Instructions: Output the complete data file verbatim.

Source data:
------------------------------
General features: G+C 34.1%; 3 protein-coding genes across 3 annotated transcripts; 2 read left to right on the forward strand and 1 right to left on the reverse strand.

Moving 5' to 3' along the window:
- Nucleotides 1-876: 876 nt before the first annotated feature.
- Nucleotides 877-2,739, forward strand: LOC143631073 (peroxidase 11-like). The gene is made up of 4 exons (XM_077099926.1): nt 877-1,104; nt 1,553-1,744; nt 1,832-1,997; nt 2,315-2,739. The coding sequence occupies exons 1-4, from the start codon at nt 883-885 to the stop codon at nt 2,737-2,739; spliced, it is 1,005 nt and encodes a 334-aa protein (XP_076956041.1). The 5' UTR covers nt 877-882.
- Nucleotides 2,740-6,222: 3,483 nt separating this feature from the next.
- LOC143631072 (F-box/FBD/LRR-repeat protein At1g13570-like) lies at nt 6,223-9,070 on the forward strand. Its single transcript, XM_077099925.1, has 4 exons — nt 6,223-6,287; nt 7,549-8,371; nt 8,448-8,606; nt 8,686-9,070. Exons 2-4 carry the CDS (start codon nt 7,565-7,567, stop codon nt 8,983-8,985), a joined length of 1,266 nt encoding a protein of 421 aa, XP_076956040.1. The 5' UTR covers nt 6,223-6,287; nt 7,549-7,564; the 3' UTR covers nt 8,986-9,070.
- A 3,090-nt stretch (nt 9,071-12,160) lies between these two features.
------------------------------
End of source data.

General features: G+C 34.1%; 3 protein-coding genes across 3 annotated transcripts; 2 read left to right on the forward strand and 1 right to left on the reverse strand.

Moving 5' to 3' along the window:
- Nucleotides 1-876: 876 nt before the first annotated feature.
- Nucleotides 877-2,739, forward strand: LOC143631073 (peroxidase 11-like). The gene is made up of 4 exons (XM_077099926.1): nt 877-1,104; nt 1,553-1,744; nt 1,832-1,997; nt 2,315-2,739. The coding sequence occupies exons 1-4, from the start codon at nt 883-885 to the stop codon at nt 2,737-2,739; spliced, it is 1,005 nt and encodes a 334-aa protein (XP_076956041.1). The 5' UTR covers nt 877-882.
- Nucleotides 2,740-6,222: 3,483 nt separating this feature from the next.
- LOC143631072 (F-box/FBD/LRR-repeat protein At1g13570-like) lies at nt 6,223-9,070 on the forward strand. Its single transcript, XM_077099925.1, has 4 exons — nt 6,223-6,287; nt 7,549-8,371; nt 8,448-8,606; nt 8,686-9,070. Exons 2-4 carry the CDS (start codon nt 7,565-7,567, stop codon nt 8,983-8,985), a joined length of 1,266 nt encoding a protein of 421 aa, XP_076956040.1. The 5' UTR covers nt 6,223-6,287; nt 7,549-7,564; the 3' UTR covers nt 8,986-9,070.
- A 3,090-nt stretch (nt 9,071-12,160) lies between these two features.